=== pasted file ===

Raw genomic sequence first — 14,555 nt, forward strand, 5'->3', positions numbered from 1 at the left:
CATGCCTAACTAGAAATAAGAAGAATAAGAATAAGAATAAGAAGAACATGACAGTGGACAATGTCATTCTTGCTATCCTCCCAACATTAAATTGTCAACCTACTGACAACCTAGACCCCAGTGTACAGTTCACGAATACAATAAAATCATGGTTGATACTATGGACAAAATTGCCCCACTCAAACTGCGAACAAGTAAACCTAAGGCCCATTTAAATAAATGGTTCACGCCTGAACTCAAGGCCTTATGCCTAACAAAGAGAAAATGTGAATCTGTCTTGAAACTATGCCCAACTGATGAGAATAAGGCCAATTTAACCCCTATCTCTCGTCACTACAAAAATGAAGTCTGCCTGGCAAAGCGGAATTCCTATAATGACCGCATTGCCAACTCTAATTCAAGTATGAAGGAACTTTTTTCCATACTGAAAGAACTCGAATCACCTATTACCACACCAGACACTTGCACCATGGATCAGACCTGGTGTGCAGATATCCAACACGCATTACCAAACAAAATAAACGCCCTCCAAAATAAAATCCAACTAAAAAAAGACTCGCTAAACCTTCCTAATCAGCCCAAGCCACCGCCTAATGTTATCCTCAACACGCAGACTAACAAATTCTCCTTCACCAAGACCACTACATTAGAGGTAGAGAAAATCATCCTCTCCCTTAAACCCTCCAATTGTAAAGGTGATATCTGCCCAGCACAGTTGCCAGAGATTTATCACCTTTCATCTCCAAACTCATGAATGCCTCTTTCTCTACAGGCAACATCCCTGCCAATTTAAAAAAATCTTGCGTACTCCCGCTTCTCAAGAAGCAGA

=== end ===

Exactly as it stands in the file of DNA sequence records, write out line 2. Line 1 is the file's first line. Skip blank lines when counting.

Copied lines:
CATGCCTAACTAGAAATAAGAAGAATAAGAATAAGAATAAGAAGAACATGACAGTGGACAATGTCATTCTTGCTATCCTCCCAACATTAAATTGTCAACCTACTGACAACCTAGACCCCAGTGTACAGTTCACGAATACAATAAAATCATGGTTGATACTATGGACAAAATTGCCCCACTCAAACTGCGAACAAGTAAACCTAAGGCCCATTTAAATAAATGGTTCACGCCTGAACTCAAGGCCTTATGCCTAACAAAGAGAAAATGTGAATCTGTCTTGAAACTATGCCCAACTGATGAGAATAAGGCCAATTTAACCCCTATCTCTCGTCACTACAAAAATGAAGTCTGCCTGGCAAAGCGGAATTCCTATAATGACCGCATTGCCAACTCTAATTCAAGTATGAAGGAACTTTTTTCCATACTGAAAGAACTCGAATCACCTATTACCACACCAGACACTTGCACCATGGATCAGACCTGGTGTGCAGATATCCAACACGCATTACCAAACAAAATAAACGCCCTCCAAAATAAAATCCAACTAAAAAAAGACTCGCTAAACCTTCCTAATCAGCCCAAGCCACCGCCTAATGTTATCCTCAACACGCAGACTAACAAATTCTCCTTCACCAAGACCACTACATTAGAGGTAGAGAAAATCATCCTCTCCCTTAAACCCTCCAATTGTAAAGGTGATATCTGCCCAGCACAGTTGCCAGAGATTTATCACCTTTCATCTCCAAACTCATGAATGCCTCTTTCTCTACAGGCAACATCCCTGCCAATTTAAAAAAATCTTGCGTACTCCCGCTTCTCAAGAAGCAGA